You wait for a bus for ages and then two come along at once. So it is with NVMe/TCP – Toshiba and Lightbits Labs have introduced NVMe/TCP product on the same day.
NVMe/TCP is the NVMe protocol running across Ethernet and TCP. NVMe/TCP uses the data centre’s existing Ethernet infrastructure, unlike the RDMA version of NVMe-oF (RoCE). This means no custom content is required, Eric Burgener, IDC’s research VP, says, and lowers costs and eases management overheads.
Using ordinary Ethernet NVMe/TCP has a latency of roughly 200µs compared to RDMA-based NVMe-oF’s 100-120µs. The difference is of no practical consequence, especially when compared with latencies of around 100,000µs for iSCSI and Fibre Channel access to a SAN array.
Lightbit Labs, an Israeli startup, officially emerged from stealth today, backed to the tune of $50m by industry heavyweights Dell EMC, Cisco and Micron and sundry VC firms.
The company has introduced its LightOS software running inside a LightBox array with an optional LightField hardware accelerator.
LightOS presents a virtualised set of NVMe SSDs at accessing Linux servers which run a standard NVMe/TCP client driver. The LightOS provides a global flash translation layer (GFTL) which looks after wear-levelling across all the SSDs, doing a better overall job, Lightbits says, than drive-level FTLs.
LightOS GFTL features thin provisioning and compression, data striping across drives, erasure coding and quality of service (QoS) per-volume to prevent ‘noisy neighbours’ hogging an unequal share of the system’s resources in a multi-tenant environment. There is also a REST API.
The LightField card adds hardware acceleration to the LightOS feature set. No information about hardware components has been released.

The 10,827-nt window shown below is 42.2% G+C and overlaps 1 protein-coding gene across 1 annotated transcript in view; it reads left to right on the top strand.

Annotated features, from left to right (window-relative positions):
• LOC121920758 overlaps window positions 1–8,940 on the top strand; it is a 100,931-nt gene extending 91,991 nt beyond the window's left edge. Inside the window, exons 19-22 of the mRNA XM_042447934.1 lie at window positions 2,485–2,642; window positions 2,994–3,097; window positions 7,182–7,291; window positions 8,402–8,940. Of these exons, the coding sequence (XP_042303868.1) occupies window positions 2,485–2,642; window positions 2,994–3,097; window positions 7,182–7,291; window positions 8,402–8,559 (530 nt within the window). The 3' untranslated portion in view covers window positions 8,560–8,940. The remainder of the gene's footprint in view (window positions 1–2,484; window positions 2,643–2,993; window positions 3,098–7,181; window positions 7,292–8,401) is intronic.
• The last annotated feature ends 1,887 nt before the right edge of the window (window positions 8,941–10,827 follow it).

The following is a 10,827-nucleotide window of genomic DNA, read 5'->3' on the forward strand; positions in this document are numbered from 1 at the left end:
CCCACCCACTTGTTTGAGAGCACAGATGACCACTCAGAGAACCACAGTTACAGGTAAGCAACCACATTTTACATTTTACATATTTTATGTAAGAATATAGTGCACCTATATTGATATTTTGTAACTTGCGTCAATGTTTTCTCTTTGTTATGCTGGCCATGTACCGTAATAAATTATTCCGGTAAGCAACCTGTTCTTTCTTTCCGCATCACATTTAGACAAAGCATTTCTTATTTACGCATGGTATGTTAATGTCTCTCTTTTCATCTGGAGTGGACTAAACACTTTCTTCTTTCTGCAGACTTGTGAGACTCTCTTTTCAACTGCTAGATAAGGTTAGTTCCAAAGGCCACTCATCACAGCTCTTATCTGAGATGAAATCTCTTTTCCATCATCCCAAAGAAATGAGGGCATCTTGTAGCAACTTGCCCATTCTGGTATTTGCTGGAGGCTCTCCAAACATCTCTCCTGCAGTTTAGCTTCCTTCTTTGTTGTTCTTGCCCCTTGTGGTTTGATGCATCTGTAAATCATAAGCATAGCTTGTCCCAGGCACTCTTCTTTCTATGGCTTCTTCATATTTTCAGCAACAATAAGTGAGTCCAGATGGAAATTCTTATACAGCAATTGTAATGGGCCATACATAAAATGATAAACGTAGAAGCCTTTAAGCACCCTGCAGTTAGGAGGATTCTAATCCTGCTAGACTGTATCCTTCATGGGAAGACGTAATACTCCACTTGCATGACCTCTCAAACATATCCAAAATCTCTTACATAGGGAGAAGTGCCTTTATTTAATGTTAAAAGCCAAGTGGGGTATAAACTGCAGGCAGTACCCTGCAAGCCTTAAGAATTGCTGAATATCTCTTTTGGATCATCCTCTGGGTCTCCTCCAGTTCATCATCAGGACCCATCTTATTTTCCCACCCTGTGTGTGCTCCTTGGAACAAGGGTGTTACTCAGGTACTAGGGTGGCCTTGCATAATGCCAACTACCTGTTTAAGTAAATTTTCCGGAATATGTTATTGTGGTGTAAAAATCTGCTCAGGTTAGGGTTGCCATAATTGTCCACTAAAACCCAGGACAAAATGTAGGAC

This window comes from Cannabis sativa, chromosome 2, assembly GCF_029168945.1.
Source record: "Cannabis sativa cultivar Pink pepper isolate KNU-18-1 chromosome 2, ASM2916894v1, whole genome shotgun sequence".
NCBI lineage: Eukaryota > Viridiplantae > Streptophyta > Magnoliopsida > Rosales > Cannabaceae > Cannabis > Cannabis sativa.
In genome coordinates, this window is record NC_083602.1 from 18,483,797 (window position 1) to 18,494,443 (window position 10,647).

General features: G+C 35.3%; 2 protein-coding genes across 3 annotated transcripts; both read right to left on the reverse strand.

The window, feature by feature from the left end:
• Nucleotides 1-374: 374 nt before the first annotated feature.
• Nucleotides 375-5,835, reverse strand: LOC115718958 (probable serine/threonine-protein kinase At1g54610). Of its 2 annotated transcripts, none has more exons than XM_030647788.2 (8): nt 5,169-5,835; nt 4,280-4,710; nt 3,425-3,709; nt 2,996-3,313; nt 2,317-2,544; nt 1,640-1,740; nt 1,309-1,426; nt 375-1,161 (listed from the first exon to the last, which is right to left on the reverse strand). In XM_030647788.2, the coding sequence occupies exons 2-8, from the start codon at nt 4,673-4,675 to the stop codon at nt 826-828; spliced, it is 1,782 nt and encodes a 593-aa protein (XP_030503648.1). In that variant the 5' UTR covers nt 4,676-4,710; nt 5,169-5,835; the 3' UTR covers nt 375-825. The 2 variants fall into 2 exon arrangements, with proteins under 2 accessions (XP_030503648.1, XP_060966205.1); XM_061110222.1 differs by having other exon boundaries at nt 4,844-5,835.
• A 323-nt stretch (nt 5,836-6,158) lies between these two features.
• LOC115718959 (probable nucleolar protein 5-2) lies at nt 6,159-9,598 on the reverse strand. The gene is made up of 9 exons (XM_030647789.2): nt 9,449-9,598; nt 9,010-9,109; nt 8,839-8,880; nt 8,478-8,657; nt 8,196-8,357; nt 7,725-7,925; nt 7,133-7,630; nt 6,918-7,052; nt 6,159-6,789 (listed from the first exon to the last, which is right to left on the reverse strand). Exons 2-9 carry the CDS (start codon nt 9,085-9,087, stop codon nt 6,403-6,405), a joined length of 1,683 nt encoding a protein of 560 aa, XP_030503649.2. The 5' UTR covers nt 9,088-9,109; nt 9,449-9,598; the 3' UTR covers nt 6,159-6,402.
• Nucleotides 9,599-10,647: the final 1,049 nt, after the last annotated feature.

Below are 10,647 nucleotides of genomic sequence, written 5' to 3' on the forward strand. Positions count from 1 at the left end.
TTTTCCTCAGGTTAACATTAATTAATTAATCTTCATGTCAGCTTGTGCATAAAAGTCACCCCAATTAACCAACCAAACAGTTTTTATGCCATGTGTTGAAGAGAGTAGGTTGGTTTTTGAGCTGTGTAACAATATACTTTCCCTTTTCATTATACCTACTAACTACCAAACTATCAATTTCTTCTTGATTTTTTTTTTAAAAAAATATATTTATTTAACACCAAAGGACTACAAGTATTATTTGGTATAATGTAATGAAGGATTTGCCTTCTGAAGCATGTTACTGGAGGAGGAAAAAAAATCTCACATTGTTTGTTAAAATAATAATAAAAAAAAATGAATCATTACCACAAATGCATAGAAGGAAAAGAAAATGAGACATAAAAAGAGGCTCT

Lightbits says its NVMe/TCP system is scalable and can provide millions of IOPS. Its design provides a low write latency (with a persistent write buffer), consistently low read average latency and and a low tail latency.
Tail latency is the random occurrence of higher latencies and keeping their rate and size down helps make an array’s behaviour more consistent.
LightOS and LightField are available separately to run inside a customers’ X86 servers, and LightOs supports ARM processors too. Both are ready to support QLC (4bits/cell) flash, the company says.
LightOS and LightField are available for purchase but we have no pricing or sales channel information. You can register for a demo here.
KumoScale is Toshiba’s NVMe-oF array software, introduced in March last year. Conceptually it is Toshiba’s equivalent of LightOS.
KumoScale now supports TCP transport in its 3.9 production release, available today. It also supports RoCE v 2 networks.
Toshiba does not build its own NVMe SSD arrays that could run KumoScale, and no array-building partners have yet been announced by Toshiba. A demo was run in November 2017 – yes, 2017 – at Supercomputing 2017 using Newisys’s NSS1160G-2N NVMe-oF hardware platform.
Update: A Toshiba spokesperson said: “We have several systems partners (and their reseller networks) that we have qualified with KumoScale. These partners include Supermicro, Tyan and Quanta, and their products are in our HCL (hardware compatibility list) that we share with customers.”
Find out more about KumoScale here.